The Future of the Welding Industry

Part of the reason is that most developments focus on technical improvements which contribute to increased productivity and quality in the manufacture of welded products. There are increasing moves towards de-skilling, manipulation and automating the welding process as well as having greater control of the welding arc. The technical focus of welding is already at a high level and it is increasing. There are many issues in the macro-environment to deal with, but welding remains a challenging and exciting industry to be in and offers a wide scope of national and international career opportunities.

Teaching and training for the welding industry is also facing changes. We have to address the traditional but still important skills and knowledge requirements but we also have to address the areas of future growth and development. An important part of the challenge in training is the introduction of new training methods. These are increasingly important, especially as it costs approximately R 1000 per day to train a welder and this excludes the cost of depreciation and any possibility of profit for future investment.

Amongst the latest developments in teaching techniques are the welding simulators used for training welders. It is a matter of time until the price of simulators comes down to the level where they eventually become the foundation model for all basic welder training. In other areas, e-learning is also starting to find application and there is an improving amount of well-developed visual material suitable for this type of training. In a technical field such as welding it is certain, at least for the immediate future, that e-learning will need to be blended with face-to-face teaching time, but we are not at all far away from the point where laptops or tablets are an essential student tool. For the Southern African Institute of Welding (SAIW), the development of e-learning material and its introduction into our courses are amongst our next most important steps in making sure the Institute can keep abreast of industry needs.

Whilst there are many changes in the industry there is one underlying factor that permeates every facet of welding and that is safety. It has to be kept in mind that there are two aspects of safety; the safety of the welding operations and the integrity of the welded product. In the former case it is possible that, with the developments taking place, the hazards may change and can even be lessened; but they exist, either in the process of welding or in the environment in which welding is used. At SAIW, safety has always been an integral part of all courses. Currently, however, more attention is being paid to ensure safety officers and safety specific personnel have the knowledge needed related to welding operations and a new safety course is being launched to assist in this process. In the latter case of integrity of welded product, it is tackled through many avenues. Training courses are constantly updated and research and development is on-going. The new testing laboratory at SAIW is testament to how seriously SAIW and the industry are taking quality and the resultant safety in welding.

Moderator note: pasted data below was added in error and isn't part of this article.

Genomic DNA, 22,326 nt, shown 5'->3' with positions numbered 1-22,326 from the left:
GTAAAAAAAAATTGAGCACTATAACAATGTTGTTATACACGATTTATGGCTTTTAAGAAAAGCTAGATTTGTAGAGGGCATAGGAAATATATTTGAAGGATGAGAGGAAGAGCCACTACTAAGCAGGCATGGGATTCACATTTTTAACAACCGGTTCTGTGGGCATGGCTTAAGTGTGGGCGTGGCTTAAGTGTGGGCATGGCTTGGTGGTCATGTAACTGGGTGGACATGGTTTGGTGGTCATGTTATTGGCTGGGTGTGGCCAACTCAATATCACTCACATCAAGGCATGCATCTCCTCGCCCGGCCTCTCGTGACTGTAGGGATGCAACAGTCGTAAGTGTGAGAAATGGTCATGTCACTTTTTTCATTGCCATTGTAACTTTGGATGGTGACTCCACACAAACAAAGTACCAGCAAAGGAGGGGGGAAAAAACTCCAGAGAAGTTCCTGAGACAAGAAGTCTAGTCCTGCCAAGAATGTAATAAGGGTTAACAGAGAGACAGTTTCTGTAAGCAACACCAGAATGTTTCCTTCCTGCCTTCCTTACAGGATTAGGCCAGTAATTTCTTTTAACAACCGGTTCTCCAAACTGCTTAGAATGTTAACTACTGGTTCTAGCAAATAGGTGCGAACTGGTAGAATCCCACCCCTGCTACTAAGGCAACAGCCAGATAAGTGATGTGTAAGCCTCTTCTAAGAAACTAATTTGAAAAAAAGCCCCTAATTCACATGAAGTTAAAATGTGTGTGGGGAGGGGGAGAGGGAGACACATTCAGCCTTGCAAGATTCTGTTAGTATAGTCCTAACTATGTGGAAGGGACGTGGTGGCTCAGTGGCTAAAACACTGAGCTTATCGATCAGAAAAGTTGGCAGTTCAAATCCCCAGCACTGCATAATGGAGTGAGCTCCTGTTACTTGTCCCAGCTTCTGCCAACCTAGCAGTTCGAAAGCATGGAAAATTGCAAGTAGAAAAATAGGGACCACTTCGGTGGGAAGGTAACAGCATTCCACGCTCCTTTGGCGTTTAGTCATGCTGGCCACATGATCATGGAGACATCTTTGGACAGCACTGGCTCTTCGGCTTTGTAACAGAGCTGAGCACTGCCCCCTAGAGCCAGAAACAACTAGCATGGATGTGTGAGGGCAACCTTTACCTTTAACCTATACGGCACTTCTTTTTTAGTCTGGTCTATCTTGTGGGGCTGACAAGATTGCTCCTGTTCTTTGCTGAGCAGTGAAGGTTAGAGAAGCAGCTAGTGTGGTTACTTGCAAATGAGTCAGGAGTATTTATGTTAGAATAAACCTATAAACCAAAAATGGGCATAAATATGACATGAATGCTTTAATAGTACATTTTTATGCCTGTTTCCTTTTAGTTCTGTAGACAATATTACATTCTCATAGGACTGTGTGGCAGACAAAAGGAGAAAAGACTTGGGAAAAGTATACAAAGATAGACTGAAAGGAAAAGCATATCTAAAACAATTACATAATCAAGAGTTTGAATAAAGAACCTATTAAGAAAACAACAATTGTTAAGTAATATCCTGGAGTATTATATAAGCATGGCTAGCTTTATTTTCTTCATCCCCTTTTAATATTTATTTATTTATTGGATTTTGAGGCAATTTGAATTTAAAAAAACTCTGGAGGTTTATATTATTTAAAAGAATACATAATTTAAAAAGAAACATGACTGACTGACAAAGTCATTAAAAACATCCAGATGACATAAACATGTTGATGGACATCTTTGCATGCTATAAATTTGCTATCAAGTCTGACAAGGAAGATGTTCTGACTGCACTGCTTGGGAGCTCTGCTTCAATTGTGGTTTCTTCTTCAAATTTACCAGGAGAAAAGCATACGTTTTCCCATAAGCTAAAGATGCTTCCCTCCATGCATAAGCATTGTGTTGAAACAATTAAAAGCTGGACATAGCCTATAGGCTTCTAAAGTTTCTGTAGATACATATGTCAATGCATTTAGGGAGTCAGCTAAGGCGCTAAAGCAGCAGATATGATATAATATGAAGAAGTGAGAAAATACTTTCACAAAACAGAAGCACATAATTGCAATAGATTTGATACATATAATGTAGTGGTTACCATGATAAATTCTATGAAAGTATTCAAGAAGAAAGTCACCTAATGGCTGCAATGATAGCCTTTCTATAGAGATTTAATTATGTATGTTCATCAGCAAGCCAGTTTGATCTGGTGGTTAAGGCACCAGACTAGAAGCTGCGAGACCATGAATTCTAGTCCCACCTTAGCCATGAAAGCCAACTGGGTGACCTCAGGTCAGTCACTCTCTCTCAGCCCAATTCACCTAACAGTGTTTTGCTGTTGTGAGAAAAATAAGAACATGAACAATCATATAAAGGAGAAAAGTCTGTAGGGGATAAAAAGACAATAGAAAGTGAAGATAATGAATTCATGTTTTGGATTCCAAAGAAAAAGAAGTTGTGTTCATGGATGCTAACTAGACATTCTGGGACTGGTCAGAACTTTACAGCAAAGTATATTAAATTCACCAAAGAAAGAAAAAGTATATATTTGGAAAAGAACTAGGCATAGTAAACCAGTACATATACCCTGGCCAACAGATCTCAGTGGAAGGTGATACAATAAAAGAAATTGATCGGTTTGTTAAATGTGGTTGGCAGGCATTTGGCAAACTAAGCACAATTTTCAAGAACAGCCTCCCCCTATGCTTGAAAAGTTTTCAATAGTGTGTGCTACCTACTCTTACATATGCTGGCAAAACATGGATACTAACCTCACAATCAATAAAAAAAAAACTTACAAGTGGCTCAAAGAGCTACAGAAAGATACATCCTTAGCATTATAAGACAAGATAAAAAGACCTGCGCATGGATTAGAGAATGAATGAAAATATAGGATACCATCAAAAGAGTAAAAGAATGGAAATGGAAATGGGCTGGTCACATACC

There is also an increasing use of quality programmes and certification. SAIW Certification has certified over 55 companies over the last couple of years and is receiving new requests for certification regularly. This indicates that quality and integrity have become areas of focus in industry. To achieve improved quality and integrity requires more qualified people to be involved in the manufacturing process and industry is well served by training institutes fulfilling the theoretical and practical training needs of technical people – the Universities of Pretoria and Witwatersrand, SAIW and other International Institute of Welding (IIW) Approved Training Bodies.